Supplementary Material for: Integrated High Throughput Analysis Identifies GSK3 as a Crucial Determinant of p53-Mediated Apoptosis in Lung Cancer Cells
journal contributionposted on 29.06.2017 by Zhang Y., Zhu C., Sun B., Lv J., Liu Z., Liu S., Li H.
Any type of content formally published in an academic journal, usually following a peer-review process.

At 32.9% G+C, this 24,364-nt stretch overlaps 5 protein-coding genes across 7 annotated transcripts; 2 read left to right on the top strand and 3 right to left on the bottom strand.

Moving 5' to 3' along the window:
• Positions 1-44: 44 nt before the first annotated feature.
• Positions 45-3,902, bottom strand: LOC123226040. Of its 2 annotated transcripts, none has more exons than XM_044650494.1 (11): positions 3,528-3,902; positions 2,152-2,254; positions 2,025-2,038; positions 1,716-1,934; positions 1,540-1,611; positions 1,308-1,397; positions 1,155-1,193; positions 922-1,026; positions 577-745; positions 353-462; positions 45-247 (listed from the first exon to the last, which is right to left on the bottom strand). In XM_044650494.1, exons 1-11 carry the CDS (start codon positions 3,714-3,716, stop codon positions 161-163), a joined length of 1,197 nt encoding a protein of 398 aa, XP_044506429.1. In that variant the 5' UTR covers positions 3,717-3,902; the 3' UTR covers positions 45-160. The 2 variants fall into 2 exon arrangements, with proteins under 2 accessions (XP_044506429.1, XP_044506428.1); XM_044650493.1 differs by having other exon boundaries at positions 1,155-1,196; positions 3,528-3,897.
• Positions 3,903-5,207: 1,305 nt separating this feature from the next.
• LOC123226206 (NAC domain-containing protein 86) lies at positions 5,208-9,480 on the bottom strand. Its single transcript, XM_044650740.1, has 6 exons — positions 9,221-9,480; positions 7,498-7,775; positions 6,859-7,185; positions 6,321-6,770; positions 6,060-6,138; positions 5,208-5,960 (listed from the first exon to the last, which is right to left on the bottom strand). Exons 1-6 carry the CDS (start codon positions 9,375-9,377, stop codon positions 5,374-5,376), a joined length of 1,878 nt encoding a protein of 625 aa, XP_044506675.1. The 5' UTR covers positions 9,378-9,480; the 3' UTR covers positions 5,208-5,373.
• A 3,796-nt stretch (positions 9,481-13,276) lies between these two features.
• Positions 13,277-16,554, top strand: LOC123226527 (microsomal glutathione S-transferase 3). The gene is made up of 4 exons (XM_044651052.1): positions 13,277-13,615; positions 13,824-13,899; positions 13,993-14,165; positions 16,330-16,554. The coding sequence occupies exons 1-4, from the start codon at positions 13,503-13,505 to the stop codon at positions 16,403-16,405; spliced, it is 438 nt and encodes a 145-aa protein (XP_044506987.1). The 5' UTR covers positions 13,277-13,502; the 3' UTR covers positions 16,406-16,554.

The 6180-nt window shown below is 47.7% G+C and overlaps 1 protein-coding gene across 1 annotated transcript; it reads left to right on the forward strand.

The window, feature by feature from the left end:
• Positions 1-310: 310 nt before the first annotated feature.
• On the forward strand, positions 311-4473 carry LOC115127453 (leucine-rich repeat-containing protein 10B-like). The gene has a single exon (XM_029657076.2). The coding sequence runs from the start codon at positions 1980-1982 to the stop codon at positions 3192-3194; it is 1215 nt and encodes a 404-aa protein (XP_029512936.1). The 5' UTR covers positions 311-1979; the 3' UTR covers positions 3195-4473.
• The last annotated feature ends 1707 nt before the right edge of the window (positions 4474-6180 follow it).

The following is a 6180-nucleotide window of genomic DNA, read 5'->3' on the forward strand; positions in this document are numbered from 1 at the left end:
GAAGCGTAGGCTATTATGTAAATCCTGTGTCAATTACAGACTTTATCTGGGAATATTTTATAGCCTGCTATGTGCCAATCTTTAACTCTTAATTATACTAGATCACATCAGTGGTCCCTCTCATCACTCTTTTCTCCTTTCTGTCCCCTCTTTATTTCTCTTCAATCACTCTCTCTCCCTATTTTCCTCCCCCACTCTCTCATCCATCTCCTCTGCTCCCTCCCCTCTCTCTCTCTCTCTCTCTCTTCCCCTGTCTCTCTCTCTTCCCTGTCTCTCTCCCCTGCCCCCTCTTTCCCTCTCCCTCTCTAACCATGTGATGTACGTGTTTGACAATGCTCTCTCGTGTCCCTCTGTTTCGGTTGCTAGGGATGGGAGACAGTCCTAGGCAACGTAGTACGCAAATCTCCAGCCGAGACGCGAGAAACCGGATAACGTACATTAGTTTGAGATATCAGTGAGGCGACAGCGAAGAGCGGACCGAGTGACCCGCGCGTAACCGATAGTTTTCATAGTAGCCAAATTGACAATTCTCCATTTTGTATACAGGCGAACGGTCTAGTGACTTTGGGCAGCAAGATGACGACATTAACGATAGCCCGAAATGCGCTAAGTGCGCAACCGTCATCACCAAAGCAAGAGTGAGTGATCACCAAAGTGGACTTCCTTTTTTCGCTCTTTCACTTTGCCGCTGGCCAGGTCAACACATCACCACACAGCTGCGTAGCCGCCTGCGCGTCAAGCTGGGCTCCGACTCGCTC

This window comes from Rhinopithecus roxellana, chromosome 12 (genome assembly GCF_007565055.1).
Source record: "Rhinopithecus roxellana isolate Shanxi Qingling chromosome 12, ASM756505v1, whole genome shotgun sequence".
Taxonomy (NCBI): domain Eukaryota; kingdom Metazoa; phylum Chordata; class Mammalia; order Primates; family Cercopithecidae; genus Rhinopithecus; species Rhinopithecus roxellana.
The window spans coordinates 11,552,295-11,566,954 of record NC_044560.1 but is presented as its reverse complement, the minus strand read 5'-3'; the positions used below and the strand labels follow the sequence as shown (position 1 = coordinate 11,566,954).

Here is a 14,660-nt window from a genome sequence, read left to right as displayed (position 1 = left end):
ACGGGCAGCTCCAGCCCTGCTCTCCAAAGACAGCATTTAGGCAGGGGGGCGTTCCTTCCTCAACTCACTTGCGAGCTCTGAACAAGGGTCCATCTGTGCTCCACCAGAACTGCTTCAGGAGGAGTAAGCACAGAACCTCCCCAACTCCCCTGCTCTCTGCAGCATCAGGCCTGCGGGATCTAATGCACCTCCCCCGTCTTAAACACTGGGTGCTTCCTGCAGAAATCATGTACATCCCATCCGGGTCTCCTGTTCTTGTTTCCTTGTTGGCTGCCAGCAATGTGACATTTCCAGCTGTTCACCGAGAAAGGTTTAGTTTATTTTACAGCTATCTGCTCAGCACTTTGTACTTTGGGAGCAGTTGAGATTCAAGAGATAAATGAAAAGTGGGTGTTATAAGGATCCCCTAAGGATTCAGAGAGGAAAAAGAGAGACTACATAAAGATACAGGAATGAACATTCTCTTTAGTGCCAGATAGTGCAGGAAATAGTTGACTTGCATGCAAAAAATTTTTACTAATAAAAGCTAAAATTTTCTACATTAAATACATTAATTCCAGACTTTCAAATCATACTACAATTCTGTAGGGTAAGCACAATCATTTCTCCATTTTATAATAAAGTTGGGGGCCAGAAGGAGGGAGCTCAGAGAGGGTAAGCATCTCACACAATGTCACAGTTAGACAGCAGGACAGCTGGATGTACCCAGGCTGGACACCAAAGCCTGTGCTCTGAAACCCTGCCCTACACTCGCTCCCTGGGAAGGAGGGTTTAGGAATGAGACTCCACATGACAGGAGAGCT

Background/Aims: p53 dysfunction is frequently observed in lung cancer. Although restoring the tumour suppressor function of p53 is recently approved as a putative strategy for combating cancers, the lack of understanding of the molecular mechanism underlying p53-mediated lung cancer suppression has limited the application of p53-based therapies in lung cancer. Methods and Results: Using RNA sequencing, we determined the transcriptional profile of human non-small cell lung carcinoma A549 cells after treatment with two p53-activating chemical compounds, nutlin and RITA, which could induce A549 cell cycle arrest and apoptosis, respectively. Bioinformatics analysis of genome-wide gene expression data showed that distinct transcription profiles were induced by nutlin and RITA and 66 pathways were differentially regulated by these two compounds. However, only two of these pathways, 'Adherens junction' and 'Axon guidance', were found to be synthetic lethal with p53 re-activation, as determined via integrated analysis of genome-wide gene expression profile and short hairpin RNA (shRNA) screening. Further functional protein association analysis of significantly regulated genes associated with these two synthetic lethal pathways indicated that GSK3 played a key role in p53-mediated A549 cell apoptosis, and then gene function study was performed, which revealed that GSK3 inhibition promoted p53-mediated A549 cell apoptosis in a p53 post-translational activity-dependent manner. Conclusion: Our findings provide us with new insights regarding the mechanism by which p53 mediates A549 apoptosis and may cast light on the development of more efficient p53-based strategies for treating lung cancer.